"Every Batman movie has come before has been a film for its time. What really excited me about this script and Matt's vision was that he was making a Batman for now. Really honouring the entire history of the franchise, from 1939 to today, while infusing it with relevance to a 21st-century Gotham. It will be thrilling for fans because it's modern, it's now and yet it's also based on the mystery origins of the characters.
"Yes, it's a Batman movie and infused with all this kinetic energy. But Matt also wanted to create something that was really layered and plot-driven, something that was focused on mystery. Batman's detective work being central to the storyline allowed Matt to do that. Matt also wanted to pay homage to the movies that he loved growing up, as did I. We're about the same age. You know, the Sidney Lumet stuff and all that. The French Connection. All the President's Men. That golden age of American cinema in the 1970s."
5. Zoe Kravitz on... finding the real character behind the icon
"It was intimidating. Half the battle is putting to one side the notion of these being iconic characters. In order to honour who these characters are, and to play them as three-dimensional people, you have to play them as human beings in a given situation. The wigs were so fun, and the idea of Selina working in this industrial, underground club was really cool. We're meeting Selina really early in her story, so we're hinting at the latex Catwoman suit that we know and love. She is playing this character all the time.
"What's amazing is that this film really works even if you remove the iconography. It really flows together. It's a testament to Matt Reeves' genius."
6. Paul Dano on... getting into the mindset of The Riddler
"Matt gave us a real gift with a beautifully realised script that was the entire foundation. He offers us the chance to do something more grounded and psychological while also serving the archetypal duty towards the mythology.
"There was a lot there on the page and Matt certainly had real-life influences such as the Zodiac killer. We did work together very closely on the costume because that's extremely important. You try to imbue it with the energy. I needed that mask to carry some of the character for me, like Rob has been explaining about the Batman suit. Finding the right mask, that allows something powerful to come through. It's a powerless character who is allowed to be made powerful. I think it's an effective costume. It's fairly upsetting.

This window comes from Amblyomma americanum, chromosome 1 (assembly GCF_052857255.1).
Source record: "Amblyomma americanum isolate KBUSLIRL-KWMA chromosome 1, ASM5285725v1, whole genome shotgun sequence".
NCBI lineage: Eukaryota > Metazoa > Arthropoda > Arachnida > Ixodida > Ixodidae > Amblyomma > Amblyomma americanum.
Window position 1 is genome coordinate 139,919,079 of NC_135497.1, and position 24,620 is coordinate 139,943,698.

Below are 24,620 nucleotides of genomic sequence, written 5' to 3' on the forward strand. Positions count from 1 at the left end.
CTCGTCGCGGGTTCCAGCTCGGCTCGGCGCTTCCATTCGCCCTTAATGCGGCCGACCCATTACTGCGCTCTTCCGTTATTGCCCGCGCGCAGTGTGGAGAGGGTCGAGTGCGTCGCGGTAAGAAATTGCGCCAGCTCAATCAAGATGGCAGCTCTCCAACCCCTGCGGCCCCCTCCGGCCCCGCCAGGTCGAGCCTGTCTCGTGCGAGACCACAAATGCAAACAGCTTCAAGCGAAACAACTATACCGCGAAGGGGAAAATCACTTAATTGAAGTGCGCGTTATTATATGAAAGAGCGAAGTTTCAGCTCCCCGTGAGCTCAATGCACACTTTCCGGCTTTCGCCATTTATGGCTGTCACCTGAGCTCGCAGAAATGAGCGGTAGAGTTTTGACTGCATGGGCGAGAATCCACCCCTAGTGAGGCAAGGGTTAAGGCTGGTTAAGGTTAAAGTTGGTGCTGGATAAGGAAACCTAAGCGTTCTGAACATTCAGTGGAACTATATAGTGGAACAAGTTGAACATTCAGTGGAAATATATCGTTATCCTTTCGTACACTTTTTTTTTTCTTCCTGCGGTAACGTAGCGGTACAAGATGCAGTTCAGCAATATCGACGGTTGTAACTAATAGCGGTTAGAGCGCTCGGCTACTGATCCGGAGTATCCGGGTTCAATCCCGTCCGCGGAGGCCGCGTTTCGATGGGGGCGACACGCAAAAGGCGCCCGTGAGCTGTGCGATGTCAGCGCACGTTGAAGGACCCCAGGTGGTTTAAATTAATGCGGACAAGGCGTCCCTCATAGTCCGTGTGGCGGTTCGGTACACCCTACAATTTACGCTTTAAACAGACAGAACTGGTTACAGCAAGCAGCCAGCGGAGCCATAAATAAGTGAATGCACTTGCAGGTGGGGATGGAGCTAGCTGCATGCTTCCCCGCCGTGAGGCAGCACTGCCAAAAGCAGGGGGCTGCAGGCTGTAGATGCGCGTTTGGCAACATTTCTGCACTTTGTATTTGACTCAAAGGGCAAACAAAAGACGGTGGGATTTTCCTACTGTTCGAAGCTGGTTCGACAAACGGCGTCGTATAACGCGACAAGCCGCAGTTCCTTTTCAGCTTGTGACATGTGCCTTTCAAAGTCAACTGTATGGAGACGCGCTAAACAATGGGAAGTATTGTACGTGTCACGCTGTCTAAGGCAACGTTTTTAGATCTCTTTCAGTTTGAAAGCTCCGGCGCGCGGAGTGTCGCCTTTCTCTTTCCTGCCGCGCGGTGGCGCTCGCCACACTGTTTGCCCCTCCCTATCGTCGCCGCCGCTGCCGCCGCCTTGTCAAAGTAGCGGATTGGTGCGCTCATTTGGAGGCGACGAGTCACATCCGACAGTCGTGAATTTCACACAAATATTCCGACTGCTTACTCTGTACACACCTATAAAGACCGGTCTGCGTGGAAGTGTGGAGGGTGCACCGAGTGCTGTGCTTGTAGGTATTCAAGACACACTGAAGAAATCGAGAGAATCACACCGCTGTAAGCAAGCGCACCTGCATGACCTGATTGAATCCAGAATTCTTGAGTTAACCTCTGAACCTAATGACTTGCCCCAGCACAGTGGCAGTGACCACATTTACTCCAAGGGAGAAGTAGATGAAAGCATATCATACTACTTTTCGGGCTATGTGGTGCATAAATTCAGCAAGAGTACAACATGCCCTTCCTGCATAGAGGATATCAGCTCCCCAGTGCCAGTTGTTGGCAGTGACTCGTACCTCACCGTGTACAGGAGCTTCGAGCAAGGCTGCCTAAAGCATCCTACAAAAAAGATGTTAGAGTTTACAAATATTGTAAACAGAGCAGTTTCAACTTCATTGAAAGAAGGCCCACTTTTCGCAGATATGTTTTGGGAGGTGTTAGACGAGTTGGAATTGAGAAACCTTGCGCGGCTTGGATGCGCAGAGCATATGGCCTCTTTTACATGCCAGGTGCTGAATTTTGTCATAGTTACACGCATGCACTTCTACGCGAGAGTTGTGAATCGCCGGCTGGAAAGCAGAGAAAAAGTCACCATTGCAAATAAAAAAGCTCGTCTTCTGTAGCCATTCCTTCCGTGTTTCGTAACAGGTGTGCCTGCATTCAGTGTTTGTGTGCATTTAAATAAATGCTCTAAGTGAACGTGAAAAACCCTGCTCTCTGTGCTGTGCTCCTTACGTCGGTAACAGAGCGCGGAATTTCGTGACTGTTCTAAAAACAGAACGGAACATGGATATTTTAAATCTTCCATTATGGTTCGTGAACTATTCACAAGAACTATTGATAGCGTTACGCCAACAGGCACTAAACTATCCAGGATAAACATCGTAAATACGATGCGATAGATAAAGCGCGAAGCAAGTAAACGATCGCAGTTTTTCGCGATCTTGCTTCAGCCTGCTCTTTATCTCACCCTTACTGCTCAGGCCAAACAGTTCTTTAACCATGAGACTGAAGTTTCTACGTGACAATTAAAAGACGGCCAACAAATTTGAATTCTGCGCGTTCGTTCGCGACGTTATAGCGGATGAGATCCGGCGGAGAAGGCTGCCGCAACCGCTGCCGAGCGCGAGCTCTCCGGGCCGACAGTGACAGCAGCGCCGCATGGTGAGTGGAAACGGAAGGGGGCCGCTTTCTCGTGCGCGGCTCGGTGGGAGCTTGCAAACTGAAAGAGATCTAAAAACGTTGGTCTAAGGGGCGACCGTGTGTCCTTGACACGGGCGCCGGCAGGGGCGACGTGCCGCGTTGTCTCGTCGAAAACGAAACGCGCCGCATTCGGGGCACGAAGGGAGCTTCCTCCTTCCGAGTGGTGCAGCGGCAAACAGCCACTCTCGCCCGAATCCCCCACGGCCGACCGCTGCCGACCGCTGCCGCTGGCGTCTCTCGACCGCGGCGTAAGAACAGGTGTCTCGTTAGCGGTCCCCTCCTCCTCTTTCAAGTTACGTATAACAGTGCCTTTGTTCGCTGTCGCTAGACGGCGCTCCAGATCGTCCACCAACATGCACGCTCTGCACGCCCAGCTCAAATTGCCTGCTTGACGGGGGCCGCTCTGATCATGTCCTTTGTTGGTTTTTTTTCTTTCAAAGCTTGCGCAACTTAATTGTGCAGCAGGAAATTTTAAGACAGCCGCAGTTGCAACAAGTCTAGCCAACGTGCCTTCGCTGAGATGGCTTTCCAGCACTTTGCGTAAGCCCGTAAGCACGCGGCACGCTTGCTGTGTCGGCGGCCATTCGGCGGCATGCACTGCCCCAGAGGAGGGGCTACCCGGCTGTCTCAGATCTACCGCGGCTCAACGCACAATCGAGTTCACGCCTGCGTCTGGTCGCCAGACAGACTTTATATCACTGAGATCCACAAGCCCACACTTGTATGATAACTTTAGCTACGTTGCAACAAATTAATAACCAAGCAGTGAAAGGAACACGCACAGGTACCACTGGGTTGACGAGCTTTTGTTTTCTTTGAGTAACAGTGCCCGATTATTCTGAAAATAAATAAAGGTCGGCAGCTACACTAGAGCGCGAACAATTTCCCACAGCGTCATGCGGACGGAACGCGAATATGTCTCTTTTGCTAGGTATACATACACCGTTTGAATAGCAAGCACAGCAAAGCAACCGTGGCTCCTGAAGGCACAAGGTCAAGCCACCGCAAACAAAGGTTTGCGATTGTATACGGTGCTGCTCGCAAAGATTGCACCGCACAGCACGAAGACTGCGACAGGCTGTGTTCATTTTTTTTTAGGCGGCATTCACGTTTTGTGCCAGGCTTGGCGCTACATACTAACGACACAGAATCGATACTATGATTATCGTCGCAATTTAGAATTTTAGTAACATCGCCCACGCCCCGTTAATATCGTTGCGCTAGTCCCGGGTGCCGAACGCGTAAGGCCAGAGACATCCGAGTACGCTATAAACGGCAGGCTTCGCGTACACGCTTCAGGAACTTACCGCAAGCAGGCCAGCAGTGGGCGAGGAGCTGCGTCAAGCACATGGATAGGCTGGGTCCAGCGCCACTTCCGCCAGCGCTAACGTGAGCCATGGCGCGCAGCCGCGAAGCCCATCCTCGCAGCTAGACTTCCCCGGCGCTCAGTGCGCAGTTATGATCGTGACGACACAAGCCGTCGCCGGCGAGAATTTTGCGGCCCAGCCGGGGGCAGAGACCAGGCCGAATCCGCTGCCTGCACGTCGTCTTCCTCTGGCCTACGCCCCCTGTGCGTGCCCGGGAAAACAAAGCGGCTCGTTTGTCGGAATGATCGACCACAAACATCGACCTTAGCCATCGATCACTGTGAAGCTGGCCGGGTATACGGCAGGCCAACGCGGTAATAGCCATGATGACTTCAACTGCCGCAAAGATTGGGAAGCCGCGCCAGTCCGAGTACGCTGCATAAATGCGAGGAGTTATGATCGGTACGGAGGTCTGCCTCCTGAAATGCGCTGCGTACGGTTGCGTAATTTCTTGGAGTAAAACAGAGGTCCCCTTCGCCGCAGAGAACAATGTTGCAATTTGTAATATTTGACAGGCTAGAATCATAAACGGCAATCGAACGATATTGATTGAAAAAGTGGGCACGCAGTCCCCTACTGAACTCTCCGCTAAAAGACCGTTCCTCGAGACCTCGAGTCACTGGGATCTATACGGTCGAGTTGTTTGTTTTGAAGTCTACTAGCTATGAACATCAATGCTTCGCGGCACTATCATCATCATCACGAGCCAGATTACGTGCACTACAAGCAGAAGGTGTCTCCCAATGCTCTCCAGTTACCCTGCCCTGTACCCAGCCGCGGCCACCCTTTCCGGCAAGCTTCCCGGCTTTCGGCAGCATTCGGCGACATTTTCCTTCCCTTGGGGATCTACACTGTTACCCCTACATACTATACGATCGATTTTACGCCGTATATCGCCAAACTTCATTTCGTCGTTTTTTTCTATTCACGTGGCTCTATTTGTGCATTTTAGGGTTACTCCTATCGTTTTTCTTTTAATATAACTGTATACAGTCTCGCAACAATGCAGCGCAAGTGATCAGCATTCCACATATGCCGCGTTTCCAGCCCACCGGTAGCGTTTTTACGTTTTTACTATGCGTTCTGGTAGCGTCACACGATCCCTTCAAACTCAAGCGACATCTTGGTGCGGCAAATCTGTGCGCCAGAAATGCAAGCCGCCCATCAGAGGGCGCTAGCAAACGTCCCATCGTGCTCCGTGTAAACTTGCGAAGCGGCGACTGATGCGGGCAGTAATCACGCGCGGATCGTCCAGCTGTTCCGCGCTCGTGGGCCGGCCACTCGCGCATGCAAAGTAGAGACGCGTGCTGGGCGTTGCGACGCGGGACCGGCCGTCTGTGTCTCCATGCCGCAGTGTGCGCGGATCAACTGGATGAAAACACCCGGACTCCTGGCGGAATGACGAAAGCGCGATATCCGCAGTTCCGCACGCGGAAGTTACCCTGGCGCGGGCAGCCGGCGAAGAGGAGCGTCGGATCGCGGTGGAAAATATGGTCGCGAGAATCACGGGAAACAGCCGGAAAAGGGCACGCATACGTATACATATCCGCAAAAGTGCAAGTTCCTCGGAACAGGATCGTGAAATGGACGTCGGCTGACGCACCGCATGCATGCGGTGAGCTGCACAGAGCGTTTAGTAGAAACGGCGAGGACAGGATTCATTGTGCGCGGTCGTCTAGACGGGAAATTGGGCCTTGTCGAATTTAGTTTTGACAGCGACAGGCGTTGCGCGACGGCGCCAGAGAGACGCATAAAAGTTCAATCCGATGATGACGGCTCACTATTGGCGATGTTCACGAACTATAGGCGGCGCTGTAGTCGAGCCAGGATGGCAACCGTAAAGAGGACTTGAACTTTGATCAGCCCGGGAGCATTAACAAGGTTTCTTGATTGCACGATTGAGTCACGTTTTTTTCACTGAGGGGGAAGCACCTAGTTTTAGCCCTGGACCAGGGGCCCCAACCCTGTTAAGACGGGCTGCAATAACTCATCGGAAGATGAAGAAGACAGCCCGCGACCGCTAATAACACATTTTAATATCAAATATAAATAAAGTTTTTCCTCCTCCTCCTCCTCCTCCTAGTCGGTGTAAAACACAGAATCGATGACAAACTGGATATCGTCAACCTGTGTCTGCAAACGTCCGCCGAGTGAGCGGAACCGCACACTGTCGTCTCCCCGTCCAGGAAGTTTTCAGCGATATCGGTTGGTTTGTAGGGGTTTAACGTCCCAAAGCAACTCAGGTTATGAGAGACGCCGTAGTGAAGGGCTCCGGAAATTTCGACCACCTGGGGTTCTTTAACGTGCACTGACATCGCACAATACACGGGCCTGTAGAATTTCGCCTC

"Matt wrote the Nirvana song 'Something in the Way' into the script. I found that to be incredibly potent and powerful, the lyrics and the vibration. Later in the film, Matt also used an Aaron Copland cue called 'Fanfare for the Common Man,' which has this deeply ironic, quintessentially American, and heroic sound. That allowed me to bring something extra to the character. I will say that my relationship with 'Ave Maria' is permanently scarred!"
7. Jeffrey Wright on... the relationship between Batman and Jim Gordon
"One of the questions we ask, and one of the questions we invite the audience to ask, is, 'Why the cape and cowl?' We don't assume it's heroic. We don't assume that the costume has these inherent attributes that we've come to associate with Batman. The movie views it as somewhat odd. And that relationship between Batman and Gordon has oddness.
"There's a scene that we shot on the very first day, the one where the two characters walk into the crime scene and it's filled with cops. The cops are all looking at Batman through a strange lens and wondering not only who he is but why Gordon is aligned with him.
"Immediately, these two characters are isolated together, I think, out of a type of desperation and a utility, and we drive on from there via the detective work, which again goes back to the detective origins in the comics. That's what Matt wanted to celebrate, the notion of Batman as the world's greatest detective."
8. Robert Pattinson on... the moment when he truly became Batman
"They built eight blocks of Gotham out at Leavesden Studios. There was one day when there were a lot of extras playing American cops and civilians. I was walking across the imitation street and the cape was blowing in the wind. It was interesting because they were all English extras, and all I was hearing was: [adopts Cockney accent] "Alright, Batman?" I was just like, "SILENCE, English peasant!"
Click here to book your tickets for The Batman, opening in Cineworld cinemas on 4th March.